This post is from OGIS Deputy Director Karen Finnegan.
“The only thing that stays the same is change.” Melissa Etheridge
At OGIS, we specialize in change. The very existence of OGIS represents an innovative change to the FOIA administrative process. Our daily work involves changing the way people approach conflict and how they communicate with others. However, the time has come for OGIS itself to change: I’m leaving OGIS to work at the U.S. Department of State.
The last three years have been life changing for me! I’ve have the honor of being part of an extraordinary team of professionals who collaborated to lay the foundation for a novel way of making FOIA work better for all parties. Although I’ve learned much about good government, good communication and myself during my tenure in OGIS, two experiences really stand out in my mind.
First, my OGIS experience has shown me how collaboration is truly an efficient and cost-effective way to make good decisions. It allows everyone to have a voice and provides a safe environment for thinking outside the box. And sometimes merely inviting a party to the table helps to avoid and/or resolve a dispute because it shows an interest in hearing that person’s point of view.
Second, I’ve also seen how having that difficult conversation works wonders in building rapport and gaining understanding. Our professional and personal lives thrive when we are skilled at building and maintaining relationships. One of the best ways to do this is by communicating in a way that is open and curious. When we approach a conversation in an open and curious way, we are laying the groundwork for an even exchange of ideas and concerns.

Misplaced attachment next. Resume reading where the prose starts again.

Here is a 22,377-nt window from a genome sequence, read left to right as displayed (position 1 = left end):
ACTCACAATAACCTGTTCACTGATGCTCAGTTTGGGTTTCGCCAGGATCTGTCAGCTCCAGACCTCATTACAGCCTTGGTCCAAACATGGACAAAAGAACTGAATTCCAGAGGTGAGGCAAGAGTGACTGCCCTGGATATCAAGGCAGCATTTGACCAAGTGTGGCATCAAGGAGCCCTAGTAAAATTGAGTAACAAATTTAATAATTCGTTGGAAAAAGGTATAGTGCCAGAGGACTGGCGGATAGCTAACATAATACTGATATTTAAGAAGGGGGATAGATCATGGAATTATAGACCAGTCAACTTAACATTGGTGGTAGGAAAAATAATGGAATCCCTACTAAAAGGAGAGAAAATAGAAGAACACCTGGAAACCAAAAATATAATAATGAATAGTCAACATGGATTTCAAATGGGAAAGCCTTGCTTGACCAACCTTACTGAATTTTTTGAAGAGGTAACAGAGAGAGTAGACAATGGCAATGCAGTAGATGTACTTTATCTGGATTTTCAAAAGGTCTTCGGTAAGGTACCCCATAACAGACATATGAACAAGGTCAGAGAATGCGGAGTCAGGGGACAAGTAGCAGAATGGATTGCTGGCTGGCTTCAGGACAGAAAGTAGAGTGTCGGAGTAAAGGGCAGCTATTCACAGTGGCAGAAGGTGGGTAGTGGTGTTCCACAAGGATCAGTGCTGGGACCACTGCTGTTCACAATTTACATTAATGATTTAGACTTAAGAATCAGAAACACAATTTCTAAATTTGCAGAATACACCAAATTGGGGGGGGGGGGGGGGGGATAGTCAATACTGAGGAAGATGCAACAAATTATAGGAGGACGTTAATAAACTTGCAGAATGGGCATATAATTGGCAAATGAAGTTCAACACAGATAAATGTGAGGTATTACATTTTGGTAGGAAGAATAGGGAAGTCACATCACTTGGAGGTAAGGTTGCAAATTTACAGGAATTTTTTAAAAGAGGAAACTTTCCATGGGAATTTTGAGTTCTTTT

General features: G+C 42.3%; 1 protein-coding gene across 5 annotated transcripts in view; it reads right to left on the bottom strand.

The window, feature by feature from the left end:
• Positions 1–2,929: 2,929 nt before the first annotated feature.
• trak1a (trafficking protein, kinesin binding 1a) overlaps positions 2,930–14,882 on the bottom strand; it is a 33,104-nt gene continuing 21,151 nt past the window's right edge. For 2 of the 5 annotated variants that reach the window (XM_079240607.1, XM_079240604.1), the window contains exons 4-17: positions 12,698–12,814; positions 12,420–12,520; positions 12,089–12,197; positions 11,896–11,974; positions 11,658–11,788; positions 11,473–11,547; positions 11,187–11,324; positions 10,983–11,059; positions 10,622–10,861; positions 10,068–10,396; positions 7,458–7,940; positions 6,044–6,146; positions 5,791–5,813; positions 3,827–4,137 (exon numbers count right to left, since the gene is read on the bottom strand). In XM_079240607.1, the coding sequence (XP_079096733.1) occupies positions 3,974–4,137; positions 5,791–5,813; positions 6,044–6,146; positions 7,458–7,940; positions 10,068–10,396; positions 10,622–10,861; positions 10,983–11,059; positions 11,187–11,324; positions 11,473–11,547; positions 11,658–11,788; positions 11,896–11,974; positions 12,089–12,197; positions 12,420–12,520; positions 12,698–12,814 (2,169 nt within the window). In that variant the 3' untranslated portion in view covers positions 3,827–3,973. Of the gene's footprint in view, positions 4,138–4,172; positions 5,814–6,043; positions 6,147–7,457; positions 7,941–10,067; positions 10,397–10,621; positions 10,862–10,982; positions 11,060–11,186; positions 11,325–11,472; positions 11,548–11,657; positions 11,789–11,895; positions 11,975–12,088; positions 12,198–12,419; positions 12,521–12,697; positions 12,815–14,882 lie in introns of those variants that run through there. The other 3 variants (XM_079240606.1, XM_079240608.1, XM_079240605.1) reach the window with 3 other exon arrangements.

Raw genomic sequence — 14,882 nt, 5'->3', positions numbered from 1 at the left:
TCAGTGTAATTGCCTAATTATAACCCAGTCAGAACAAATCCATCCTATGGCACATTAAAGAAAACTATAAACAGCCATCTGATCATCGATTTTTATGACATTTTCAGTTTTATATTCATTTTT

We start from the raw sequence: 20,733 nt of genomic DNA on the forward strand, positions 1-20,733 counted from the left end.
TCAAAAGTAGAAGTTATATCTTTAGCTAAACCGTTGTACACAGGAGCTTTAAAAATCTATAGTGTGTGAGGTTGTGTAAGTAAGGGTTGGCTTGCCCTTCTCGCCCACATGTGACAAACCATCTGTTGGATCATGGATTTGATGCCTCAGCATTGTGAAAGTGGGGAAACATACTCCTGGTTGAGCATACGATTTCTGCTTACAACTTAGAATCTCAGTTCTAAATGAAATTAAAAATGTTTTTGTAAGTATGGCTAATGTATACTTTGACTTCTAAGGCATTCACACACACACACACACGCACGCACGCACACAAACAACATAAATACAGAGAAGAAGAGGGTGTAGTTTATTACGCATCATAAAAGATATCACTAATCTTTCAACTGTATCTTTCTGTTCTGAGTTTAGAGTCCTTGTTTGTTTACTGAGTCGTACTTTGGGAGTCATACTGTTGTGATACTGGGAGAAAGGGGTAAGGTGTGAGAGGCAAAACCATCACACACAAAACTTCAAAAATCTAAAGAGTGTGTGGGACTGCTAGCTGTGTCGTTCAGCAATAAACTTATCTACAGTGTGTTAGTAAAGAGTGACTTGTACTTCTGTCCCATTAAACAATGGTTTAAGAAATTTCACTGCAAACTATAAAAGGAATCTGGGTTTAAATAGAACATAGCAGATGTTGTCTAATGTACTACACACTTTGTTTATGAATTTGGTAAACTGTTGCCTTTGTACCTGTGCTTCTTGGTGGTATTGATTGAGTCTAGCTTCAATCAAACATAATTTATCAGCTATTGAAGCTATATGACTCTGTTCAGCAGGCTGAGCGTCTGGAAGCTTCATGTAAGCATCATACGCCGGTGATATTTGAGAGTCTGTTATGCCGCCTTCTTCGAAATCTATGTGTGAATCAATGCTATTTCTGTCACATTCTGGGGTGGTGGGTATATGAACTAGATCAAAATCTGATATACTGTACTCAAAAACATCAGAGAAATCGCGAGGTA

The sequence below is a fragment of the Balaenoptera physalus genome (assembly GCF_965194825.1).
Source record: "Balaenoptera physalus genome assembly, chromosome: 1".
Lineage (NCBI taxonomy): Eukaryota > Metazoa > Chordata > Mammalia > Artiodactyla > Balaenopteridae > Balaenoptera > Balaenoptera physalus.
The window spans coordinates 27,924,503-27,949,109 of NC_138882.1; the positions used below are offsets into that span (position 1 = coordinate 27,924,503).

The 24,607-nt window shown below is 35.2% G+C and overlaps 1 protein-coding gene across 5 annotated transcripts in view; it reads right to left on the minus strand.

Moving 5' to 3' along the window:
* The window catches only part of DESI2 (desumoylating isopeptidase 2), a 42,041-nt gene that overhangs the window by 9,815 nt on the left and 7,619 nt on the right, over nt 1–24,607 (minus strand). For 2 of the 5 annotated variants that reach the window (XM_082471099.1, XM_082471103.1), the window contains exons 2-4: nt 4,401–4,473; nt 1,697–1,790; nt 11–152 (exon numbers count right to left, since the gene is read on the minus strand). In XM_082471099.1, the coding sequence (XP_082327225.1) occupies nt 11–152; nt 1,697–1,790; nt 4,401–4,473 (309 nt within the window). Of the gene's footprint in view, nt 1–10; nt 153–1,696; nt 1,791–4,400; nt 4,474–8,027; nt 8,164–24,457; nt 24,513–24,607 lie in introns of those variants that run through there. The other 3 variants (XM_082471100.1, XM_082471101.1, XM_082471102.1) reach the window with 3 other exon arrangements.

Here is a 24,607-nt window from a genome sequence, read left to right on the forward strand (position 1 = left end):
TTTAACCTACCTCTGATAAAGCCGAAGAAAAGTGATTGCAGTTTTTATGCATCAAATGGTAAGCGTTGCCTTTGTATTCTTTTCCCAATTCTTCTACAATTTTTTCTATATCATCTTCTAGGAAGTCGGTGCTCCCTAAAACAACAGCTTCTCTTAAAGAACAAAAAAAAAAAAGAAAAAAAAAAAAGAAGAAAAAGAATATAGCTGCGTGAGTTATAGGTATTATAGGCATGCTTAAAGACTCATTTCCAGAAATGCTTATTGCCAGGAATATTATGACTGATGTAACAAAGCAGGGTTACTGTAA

I’m grateful for the personal and professional growth I’ve experienced as part of the OGIS team. I also appreciate having worked for the National Archives, which, as the government’s record keeper, is essential to our democracy. The Archives is a great example of good government because the entire organization is focused on providing excellent customer service and ensuring that our history is not only preserved, but also accessible. The Archives’ slogan—Records Matter!—reflects the notion that access to government records is the backbone of open government.
I leave OGIS with a tool kit brimming over with innovative ideas and approaches, which I know will serve me well in my new position. As I move on, I’ll keep in mind that good government is about sharing information and working together for a common goal; that good communication is essential to avoiding conflicts and building rapport; and that collaboration is the best way to give people a voice and results in better decisions. In other words, I’m not leaving the OGIS methods behind, just carrying them with me to a new venue.
I’ll miss my OGIS and Archives colleagues, and will always cherish my time among some of the most impressive and dedicated people in government service.
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